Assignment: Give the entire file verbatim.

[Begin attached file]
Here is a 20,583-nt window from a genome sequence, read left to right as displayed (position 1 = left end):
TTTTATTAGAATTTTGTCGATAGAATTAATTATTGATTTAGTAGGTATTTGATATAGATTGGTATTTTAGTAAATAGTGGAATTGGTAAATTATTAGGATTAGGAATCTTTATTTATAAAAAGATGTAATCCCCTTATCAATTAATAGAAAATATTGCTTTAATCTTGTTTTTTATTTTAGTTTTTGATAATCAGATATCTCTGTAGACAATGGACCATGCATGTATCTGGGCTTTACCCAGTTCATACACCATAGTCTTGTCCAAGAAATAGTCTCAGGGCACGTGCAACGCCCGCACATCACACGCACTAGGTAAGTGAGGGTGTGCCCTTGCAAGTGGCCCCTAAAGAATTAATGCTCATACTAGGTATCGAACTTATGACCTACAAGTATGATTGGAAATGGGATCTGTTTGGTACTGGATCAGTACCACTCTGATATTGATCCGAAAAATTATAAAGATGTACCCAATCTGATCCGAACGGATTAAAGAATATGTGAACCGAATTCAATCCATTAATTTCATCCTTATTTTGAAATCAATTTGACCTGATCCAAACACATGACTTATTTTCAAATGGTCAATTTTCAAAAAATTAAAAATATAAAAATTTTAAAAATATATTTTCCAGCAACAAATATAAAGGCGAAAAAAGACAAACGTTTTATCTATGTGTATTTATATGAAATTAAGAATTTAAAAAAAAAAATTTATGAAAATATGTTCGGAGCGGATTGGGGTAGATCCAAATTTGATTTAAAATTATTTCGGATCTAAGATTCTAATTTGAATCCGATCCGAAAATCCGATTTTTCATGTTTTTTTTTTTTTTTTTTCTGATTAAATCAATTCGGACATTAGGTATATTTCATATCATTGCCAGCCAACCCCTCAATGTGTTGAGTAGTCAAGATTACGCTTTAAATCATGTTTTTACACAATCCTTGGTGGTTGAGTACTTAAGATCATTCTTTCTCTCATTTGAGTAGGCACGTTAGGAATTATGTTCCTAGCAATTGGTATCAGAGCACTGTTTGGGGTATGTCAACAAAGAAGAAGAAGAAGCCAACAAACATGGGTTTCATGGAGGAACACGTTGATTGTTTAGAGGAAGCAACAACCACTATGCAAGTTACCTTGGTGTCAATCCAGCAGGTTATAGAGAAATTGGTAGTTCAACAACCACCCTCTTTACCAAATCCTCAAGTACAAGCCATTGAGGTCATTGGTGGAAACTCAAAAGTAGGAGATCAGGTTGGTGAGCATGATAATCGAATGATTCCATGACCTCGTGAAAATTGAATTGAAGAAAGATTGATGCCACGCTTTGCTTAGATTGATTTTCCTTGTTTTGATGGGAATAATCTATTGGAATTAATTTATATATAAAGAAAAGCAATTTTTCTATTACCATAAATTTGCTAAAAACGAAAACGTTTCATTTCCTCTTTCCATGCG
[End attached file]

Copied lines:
Here is a 20,583-nt window from a genome sequence, read left to right as displayed (position 1 = left end):
TTTTATTAGAATTTTGTCGATAGAATTAATTATTGATTTAGTAGGTATTTGATATAGATTGGTATTTTAGTAAATAGTGGAATTGGTAAATTATTAGGATTAGGAATCTTTATTTATAAAAAGATGTAATCCCCTTATCAATTAATAGAAAATATTGCTTTAATCTTGTTTTTTATTTTAGTTTTTGATAATCAGATATCTCTGTAGACAATGGACCATGCATGTATCTGGGCTTTACCCAGTTCATACACCATAGTCTTGTCCAAGAAATAGTCTCAGGGCACGTGCAACGCCCGCACATCACACGCACTAGGTAAGTGAGGGTGTGCCCTTGCAAGTGGCCCCTAAAGAATTAATGCTCATACTAGGTATCGAACTTATGACCTACAAGTATGATTGGAAATGGGATCTGTTTGGTACTGGATCAGTACCACTCTGATATTGATCCGAAAAATTATAAAGATGTACCCAATCTGATCCGAACGGATTAAAGAATATGTGAACCGAATTCAATCCATTAATTTCATCCTTATTTTGAAATCAATTTGACCTGATCCAAACACATGACTTATTTTCAAATGGTCAATTTTCAAAAAATTAAAAATATAAAAATTTTAAAAATATATTTTCCAGCAACAAATATAAAGGCGAAAAAAGACAAACGTTTTATCTATGTGTATTTATATGAAATTAAGAATTTAAAAAAAAAAATTTATGAAAATATGTTCGGAGCGGATTGGGGTAGATCCAAATTTGATTTAAAATTATTTCGGATCTAAGATTCTAATTTGAATCCGATCCGAAAATCCGATTTTTCATGTTTTTTTTTTTTTTTTTTCTGATTAAATCAATTCGGACATTAGGTATATTTCATATCATTGCCAGCCAACCCCTCAATGTGTTGAGTAGTCAAGATTACGCTTTAAATCATGTTTTTACACAATCCTTGGTGGTTGAGTACTTAAGATCATTCTTTCTCTCATTTGAGTAGGCACGTTAGGAATTATGTTCCTAGCAATTGGTATCAGAGCACTGTTTGGGGTATGTCAACAAAGAAGAAGAAGAAGCCAACAAACATGGGTTTCATGGAGGAACACGTTGATTGTTTAGAGGAAGCAACAACCACTATGCAAGTTACCTTGGTGTCAATCCAGCAGGTTATAGAGAAATTGGTAGTTCAACAACCACCCTCTTTACCAAATCCTCAAGTACAAGCCATTGAGGTCATTGGTGGAAACTCAAAAGTAGGAGATCAGGTTGGTGAGCATGATAATCGAATGATTCCATGACCTCGTGAAAATTGAATTGAAGAAAGATTGATGCCACGCTTTGCTTAGATTGATTTTCCTTGTTTTGATGGGAATAATCTATTGGAATTAATTTATATATAAAGAAAAGCAATTTTTCTATTACCATAAATTTGCTAAAAACGAAAACGTTTCATTTCCTCTTTCCATGCG